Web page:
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James Brody
September 22nd, 2006, 05:02 PM
Mom investigated her own crime scene: a web listing on her computer for a site that let to dozens of boobs. She blamed one of her sons but was unsure which one. Given that they are all related by only 50%, anyone was likely to betray anyone else!
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External coherence is often minimal for isolates but especially at 3 AM when disconnected things connect in surprising ways. There was a poster series, "The Doors of Philadelphia," perhaps one of a tribe that may have included the Doors of Peoria. Each featured doors of contrasted styles, brick-framed or not, and usually painted as if for an ad.

There is money to be made and science to be done!

Execute a series, "The Boobs of Philadelphia" but use color, shape, contrast, and textures so that the columns and rows still obey an 80-20 principle. If you wish, you could execute photomosaics of favorite politicians such as Bill or George. There is precedent: Robert Silvers had a popular series, photomosaics, of large images made up of much smaller ones. A big picture of a tiger seen from 10 feet becomes a stamp collection of tiger pictures at 4 feet. And there is market: expensive looking boobs hint of class rather than trash and are more apt to be seen as "art" suitable for foyers and walnut dens.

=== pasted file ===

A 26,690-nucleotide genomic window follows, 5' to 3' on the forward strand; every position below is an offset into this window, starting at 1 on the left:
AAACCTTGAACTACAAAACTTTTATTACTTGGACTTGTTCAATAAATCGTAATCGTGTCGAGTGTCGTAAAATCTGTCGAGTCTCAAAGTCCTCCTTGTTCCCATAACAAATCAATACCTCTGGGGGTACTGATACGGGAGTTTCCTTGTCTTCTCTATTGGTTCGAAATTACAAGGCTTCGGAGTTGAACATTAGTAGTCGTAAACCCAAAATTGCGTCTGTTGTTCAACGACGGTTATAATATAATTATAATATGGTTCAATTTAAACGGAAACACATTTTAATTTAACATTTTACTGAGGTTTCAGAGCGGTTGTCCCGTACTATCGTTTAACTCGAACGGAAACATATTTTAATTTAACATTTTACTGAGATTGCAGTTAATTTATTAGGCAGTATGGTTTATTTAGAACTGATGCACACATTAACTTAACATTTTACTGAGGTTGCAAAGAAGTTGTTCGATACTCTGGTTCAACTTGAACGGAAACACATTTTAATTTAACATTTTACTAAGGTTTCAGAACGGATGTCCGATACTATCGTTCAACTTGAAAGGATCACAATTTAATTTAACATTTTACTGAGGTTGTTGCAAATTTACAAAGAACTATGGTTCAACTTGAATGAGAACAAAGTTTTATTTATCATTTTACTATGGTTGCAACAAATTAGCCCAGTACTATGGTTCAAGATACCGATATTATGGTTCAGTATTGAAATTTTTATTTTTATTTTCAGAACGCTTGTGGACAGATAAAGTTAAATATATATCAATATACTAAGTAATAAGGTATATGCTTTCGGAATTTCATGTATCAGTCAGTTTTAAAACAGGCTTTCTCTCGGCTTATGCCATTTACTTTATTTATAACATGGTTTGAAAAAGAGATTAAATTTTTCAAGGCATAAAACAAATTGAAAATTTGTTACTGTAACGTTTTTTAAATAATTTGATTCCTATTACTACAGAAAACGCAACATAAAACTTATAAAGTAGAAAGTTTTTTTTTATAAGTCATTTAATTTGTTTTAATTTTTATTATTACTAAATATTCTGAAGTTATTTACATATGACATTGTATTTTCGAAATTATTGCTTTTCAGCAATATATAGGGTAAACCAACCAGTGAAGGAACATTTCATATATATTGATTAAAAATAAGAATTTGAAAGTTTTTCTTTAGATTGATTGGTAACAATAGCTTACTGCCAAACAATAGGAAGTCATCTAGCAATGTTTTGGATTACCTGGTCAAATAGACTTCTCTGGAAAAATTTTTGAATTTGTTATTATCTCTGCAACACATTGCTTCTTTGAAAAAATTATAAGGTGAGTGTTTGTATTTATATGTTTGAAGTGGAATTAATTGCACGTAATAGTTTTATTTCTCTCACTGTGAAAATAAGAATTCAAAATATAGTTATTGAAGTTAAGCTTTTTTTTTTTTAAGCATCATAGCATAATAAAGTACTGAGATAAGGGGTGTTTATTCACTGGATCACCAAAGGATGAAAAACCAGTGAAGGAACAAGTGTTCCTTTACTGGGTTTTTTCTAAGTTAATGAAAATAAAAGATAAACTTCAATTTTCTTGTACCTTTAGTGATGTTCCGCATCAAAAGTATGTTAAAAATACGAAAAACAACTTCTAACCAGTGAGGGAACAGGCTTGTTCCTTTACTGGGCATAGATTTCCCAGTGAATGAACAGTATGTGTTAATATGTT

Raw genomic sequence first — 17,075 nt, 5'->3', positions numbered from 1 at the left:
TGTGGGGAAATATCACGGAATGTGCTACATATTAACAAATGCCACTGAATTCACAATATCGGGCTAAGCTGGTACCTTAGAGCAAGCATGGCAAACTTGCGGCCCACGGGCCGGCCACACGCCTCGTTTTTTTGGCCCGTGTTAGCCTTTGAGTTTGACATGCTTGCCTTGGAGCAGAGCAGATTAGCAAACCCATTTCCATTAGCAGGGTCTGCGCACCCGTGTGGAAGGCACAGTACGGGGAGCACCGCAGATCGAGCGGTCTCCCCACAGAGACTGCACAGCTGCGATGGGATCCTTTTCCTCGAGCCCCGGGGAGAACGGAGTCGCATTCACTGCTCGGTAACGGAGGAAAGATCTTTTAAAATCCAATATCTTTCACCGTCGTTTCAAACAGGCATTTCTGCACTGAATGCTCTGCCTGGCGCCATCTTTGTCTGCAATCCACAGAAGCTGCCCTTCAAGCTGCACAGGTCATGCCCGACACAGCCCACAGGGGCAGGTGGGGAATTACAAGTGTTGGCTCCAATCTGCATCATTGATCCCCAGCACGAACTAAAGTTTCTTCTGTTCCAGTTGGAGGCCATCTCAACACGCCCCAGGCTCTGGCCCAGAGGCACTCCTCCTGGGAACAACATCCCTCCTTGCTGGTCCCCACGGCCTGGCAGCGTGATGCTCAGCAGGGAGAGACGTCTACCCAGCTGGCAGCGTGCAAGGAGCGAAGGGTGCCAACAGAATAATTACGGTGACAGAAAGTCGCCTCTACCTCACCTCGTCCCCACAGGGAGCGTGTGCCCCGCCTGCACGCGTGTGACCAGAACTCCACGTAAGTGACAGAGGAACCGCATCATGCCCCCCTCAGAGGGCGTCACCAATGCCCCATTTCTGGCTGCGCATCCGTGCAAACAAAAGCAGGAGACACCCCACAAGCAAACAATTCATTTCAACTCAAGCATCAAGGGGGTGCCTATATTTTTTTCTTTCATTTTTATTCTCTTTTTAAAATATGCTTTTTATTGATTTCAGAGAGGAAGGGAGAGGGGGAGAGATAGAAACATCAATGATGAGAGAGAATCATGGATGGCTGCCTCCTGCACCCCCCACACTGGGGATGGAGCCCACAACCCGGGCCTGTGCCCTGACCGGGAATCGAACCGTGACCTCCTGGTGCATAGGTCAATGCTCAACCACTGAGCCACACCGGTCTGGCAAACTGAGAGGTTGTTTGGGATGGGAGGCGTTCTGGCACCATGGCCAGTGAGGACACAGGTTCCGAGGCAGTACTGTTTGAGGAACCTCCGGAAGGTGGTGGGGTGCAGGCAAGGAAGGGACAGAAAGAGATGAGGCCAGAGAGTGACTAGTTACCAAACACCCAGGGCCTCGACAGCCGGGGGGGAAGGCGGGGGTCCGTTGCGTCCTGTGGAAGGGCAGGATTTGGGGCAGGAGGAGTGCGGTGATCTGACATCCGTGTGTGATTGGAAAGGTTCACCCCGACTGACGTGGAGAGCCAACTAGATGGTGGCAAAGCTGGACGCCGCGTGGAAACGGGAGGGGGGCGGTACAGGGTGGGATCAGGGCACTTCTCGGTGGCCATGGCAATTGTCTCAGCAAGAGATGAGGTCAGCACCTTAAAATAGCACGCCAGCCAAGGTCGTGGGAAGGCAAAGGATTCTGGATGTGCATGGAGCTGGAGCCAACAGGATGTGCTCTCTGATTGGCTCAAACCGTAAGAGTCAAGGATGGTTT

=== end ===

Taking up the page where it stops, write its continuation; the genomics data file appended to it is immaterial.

There are variations for varied markets: instead of a city, feature the boobs of Smith or Vassar, West Point or Navy. Or, for NFL players, the bums of San Francisco. (A good friend visited San Francisco with her four small children. They got in line in a popular coffee house before noticing that the black Stetson, vest, boots, and chaps in front of them were not escorted by trousers or undershorts! The fellow, however, dropped his hands to his rear and hid his crack.)

Make naked costly and, even in coffee houses, you usually sell more of it and usually avoid jail.

Helena Cronin once had something to say about all of this...

References:
Barabási, A-L (2002) Linked: The New Science of Networks. NY: Perseus.
Cronin H (1991) The Ant and the Peacock: Altruism and Sexual Selection from Darwin to Today. NY: Cambridge

James Brody, copyright 2006, all rights reserved